ASIAN FILM - Review
15:00 - 10th July 2016, by NEO Staff

Dolls

Third Window continues its high definition update of Takeshi Kitano’s back catalogue with Dolls, a film that really benefits from the makeover, despite being one of the director’s most critically divisive films when originally released in 2002

The film is split into three stories, each of which is inspired by the puppet theatre (bunraku) plays of Chikamatsu Monzaemon. Firstly, a woman becomes catatonic when her boyfriend leaves her to marry the daughter of his boss. This prompts him to abandon the marriage and run away with his former lover. They tie themselves together and aimlessly wander Japan. Their story overlaps with two others: an elderly yakuza searching for his former lover from years ago; and that of an injured pop star and an obsessed fan.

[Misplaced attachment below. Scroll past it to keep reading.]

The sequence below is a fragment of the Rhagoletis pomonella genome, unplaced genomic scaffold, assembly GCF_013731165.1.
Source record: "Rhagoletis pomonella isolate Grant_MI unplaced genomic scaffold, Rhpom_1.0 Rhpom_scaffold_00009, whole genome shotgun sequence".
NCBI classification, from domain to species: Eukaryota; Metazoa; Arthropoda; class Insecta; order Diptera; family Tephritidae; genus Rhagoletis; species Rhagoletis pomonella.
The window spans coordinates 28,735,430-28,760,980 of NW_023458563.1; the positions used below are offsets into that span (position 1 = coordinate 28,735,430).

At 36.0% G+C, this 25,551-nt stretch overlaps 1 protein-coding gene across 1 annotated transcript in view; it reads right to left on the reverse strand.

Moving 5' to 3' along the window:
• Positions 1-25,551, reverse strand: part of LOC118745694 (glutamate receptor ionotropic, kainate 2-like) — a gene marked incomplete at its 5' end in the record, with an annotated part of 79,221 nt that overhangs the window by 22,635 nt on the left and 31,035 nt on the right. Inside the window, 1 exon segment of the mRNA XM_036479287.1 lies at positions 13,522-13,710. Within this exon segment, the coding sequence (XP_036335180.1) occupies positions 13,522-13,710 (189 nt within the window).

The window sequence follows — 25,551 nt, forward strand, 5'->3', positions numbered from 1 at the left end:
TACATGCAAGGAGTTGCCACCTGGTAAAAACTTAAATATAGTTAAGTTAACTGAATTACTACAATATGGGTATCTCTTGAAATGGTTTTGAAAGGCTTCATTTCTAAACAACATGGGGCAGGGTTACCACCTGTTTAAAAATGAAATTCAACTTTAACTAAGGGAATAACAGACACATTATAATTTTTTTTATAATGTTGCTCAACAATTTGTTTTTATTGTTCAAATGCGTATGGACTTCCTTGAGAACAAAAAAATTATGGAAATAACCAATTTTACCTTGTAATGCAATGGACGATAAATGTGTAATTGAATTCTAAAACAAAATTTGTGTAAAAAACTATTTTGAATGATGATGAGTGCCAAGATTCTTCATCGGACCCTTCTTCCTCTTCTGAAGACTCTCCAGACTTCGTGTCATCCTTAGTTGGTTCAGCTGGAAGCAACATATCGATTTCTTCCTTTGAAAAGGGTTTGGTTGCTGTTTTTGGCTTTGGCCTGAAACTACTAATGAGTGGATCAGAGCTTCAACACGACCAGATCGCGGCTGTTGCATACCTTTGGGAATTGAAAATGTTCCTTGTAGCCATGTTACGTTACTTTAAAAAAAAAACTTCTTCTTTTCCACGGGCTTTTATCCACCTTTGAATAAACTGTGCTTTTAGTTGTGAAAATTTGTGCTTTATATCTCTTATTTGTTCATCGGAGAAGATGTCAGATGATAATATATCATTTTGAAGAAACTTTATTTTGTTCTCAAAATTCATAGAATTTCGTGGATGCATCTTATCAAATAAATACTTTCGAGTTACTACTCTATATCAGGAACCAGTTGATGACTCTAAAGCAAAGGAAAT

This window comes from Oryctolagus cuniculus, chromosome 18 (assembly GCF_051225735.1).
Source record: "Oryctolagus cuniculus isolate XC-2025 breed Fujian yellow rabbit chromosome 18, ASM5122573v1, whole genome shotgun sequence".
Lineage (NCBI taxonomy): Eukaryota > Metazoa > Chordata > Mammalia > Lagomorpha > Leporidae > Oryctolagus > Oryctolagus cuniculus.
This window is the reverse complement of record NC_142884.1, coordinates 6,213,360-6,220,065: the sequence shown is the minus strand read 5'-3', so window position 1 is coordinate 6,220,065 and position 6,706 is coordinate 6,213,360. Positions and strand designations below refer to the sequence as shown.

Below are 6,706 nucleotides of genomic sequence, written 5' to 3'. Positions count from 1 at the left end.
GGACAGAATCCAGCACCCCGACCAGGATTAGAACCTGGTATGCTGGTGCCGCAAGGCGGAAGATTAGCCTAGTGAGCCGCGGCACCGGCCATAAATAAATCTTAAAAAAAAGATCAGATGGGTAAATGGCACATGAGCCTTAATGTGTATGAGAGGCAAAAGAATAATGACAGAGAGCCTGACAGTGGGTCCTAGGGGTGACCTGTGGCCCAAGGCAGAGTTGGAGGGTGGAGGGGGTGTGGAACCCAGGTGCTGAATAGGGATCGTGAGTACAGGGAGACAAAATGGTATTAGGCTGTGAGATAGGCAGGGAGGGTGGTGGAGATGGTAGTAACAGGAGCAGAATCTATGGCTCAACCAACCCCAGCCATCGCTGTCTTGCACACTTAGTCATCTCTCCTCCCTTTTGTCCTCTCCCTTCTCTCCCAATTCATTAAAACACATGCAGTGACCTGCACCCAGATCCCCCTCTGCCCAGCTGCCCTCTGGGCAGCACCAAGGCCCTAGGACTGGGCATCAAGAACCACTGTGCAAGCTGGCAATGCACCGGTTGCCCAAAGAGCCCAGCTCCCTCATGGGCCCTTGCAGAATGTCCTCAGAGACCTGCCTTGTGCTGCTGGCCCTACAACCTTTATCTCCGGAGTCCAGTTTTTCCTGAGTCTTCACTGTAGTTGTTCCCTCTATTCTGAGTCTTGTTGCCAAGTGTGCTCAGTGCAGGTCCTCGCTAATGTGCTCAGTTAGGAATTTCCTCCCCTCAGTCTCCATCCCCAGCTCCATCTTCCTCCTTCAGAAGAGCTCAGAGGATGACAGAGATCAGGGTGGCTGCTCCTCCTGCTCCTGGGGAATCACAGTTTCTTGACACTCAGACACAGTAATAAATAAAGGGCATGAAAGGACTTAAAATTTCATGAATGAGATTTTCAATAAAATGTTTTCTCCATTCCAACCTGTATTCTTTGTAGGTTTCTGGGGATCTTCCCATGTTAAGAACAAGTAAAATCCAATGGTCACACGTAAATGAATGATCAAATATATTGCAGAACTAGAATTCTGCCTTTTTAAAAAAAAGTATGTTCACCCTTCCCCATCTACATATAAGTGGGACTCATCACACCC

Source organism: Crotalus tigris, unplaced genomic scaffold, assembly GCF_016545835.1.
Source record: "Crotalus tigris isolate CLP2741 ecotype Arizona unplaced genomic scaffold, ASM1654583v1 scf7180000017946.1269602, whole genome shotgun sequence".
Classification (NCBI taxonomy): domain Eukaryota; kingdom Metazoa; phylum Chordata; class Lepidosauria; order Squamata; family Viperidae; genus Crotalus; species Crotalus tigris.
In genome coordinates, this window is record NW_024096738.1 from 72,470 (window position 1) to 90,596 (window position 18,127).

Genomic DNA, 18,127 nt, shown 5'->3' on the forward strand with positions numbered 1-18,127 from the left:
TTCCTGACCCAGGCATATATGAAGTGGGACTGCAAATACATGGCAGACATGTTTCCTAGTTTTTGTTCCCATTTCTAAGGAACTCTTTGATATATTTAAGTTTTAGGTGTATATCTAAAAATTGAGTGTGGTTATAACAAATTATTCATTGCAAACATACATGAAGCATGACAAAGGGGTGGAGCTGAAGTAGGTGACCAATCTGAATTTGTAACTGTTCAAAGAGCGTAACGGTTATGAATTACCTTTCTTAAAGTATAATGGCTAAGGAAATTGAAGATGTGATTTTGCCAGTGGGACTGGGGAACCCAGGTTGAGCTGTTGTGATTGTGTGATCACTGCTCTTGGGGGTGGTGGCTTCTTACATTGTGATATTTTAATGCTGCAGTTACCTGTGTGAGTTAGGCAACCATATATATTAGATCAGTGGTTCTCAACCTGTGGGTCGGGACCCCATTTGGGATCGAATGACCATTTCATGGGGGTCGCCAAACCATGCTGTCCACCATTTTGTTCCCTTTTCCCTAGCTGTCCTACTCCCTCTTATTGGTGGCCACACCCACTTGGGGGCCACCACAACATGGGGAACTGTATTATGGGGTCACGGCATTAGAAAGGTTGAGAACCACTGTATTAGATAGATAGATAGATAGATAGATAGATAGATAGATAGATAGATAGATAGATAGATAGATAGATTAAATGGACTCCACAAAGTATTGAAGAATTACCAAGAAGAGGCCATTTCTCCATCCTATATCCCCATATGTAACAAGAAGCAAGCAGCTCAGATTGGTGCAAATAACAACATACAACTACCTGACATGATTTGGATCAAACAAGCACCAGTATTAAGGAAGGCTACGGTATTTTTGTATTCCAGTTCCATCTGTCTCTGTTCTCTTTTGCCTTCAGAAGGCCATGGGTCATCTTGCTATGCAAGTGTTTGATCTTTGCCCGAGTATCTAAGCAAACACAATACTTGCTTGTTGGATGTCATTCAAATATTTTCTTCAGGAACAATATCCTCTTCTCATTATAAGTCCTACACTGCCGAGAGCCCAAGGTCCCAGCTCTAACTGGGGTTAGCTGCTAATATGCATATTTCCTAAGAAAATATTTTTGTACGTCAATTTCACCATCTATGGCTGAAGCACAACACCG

Sumptuous visuals characterise Kitano’s triptych on people finding love, with tragedy not far behind. The stories also question if the acts depicted truly are love. The only problem is that the first tale goes on too long. The latter stories involve much more interesting characters, but are fleeting in comparison to the initial couple’s saga (and are mostly silent throughout). This makes the film long by Kitano’s standards. The most lavish scenes come later, but we are accompanied by Joe Hisaishi’s great score along the way.

Nonetheless, because of the visuals, it’s now the best time to see it – on Blu-ray – for both Kitano fans and newcomers.

The engaging visuals and music benefit this tragic exploration of love – but the runtime does not…
SCORE: 3/5
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